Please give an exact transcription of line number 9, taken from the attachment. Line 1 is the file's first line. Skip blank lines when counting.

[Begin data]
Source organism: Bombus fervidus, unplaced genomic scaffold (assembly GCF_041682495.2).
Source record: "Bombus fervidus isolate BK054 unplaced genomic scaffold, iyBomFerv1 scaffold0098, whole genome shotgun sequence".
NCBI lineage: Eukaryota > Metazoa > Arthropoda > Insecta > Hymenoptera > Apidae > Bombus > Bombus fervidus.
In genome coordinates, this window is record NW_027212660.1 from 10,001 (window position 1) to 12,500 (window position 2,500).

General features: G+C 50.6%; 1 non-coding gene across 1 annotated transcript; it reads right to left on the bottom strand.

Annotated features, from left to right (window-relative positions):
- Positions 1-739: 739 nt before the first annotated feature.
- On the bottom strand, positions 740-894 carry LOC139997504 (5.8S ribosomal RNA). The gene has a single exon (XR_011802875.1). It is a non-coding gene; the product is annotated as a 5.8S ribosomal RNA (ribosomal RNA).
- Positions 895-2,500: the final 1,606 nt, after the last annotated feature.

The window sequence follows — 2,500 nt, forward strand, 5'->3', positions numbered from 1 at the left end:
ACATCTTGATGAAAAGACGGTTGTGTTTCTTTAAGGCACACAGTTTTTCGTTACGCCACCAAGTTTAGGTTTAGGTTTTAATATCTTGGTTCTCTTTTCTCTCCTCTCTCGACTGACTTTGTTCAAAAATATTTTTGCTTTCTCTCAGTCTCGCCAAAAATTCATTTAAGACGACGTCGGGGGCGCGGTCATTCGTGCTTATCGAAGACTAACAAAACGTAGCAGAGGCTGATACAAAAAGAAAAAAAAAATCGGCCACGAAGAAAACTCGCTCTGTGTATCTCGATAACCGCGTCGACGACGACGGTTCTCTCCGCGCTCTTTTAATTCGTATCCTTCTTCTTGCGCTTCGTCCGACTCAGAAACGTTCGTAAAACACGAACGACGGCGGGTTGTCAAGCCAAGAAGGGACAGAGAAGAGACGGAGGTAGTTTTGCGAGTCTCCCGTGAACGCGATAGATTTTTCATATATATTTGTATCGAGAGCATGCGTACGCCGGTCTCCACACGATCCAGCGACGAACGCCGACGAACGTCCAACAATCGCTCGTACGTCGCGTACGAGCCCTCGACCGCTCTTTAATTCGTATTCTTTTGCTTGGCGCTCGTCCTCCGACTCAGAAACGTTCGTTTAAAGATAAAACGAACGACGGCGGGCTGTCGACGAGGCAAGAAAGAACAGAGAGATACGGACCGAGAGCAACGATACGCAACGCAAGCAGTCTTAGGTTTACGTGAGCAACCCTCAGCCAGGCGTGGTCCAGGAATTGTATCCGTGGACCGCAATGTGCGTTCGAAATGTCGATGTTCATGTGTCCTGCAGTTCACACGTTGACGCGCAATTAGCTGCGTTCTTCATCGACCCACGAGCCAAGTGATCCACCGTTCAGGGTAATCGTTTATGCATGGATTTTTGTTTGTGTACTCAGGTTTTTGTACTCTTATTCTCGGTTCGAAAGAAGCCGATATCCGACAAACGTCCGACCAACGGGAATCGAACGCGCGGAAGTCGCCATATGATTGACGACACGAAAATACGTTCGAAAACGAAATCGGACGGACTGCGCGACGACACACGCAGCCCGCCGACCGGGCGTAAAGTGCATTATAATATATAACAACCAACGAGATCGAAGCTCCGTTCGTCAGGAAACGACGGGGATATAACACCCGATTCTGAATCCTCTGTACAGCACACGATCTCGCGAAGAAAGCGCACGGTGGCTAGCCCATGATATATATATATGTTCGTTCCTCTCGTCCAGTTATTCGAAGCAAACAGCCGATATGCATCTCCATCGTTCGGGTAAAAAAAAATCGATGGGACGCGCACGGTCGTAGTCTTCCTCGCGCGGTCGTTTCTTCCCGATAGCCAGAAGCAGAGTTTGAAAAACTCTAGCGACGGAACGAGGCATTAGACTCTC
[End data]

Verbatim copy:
- Positions 895-2,500: the final 1,606 nt, after the last annotated feature.